Opal Lee's Fort Worth home is part library, part museum. The walls are filled with photos of family and memorabilia from Juneteenth celebrations and proclamations over the years.
"You have to do something to keep your sanity in a world like this," the 92-year-old Lee said. "Just like there's a King holiday, there's gonna be a Juneteenth holiday."
Texas was the first state to make Juneteenth a state holiday. Now, more than 40 other states recognize Juneteenth. The day marks the 1865 announcement in Texas that slavery was abolished. That announcement came two and a half years after the Emancipation Proclamation.
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"Everybody needs to be free, and we're not free yet," said Lee. "I want people to know they need a support system, and that doesn't have to be a black support system or a white support system. It simply needs to be the right support system."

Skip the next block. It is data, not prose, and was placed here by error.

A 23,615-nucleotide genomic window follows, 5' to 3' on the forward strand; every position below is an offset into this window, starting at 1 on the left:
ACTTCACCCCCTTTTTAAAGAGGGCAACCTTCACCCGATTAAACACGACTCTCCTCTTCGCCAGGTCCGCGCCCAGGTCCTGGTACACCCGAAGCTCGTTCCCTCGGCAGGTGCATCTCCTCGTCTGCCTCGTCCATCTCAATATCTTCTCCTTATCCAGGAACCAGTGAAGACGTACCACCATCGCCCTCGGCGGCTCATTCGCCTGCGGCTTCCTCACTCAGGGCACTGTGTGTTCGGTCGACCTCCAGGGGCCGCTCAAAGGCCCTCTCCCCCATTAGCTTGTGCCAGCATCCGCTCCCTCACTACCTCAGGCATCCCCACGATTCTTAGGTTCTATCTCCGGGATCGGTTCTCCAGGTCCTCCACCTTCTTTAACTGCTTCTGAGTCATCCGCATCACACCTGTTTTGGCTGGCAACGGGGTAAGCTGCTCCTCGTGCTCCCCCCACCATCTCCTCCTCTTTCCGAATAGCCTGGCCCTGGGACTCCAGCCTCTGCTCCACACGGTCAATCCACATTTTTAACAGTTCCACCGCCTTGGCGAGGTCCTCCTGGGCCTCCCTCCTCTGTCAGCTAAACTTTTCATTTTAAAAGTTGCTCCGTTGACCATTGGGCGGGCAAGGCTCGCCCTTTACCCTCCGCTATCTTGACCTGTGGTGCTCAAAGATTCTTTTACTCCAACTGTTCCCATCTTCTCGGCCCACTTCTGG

Lee points out there are still disparities in housing, jobs, income and education.
"I want folks to know that black people bleed red blood, that we want the very same things they want," Lee said. "We can get so much more done if we work together than if we pull against each other."
Today Lee and her granddaughter, Dione Sims, help organize local Juneteenth celebrations. On Wednesday afternoon, they watched a Facebook post from Democratic candidate Bernie Sanders that praised Lee's efforts to make it a national holiday.
"I live this with her all the time," said Sims. "Somebody else recognizes it and appreciates it...it makes you go, wow, all that effort was, you know, for something."
"It is as important as the Fourth of July. In fact, I dream some day they celebrate from the nineteenth to the fourth, like they do Mardi Gras," said Lee. "I haven't dreamed as large as the Rose Bowl or the Macy's Parade, but I'm getting there!"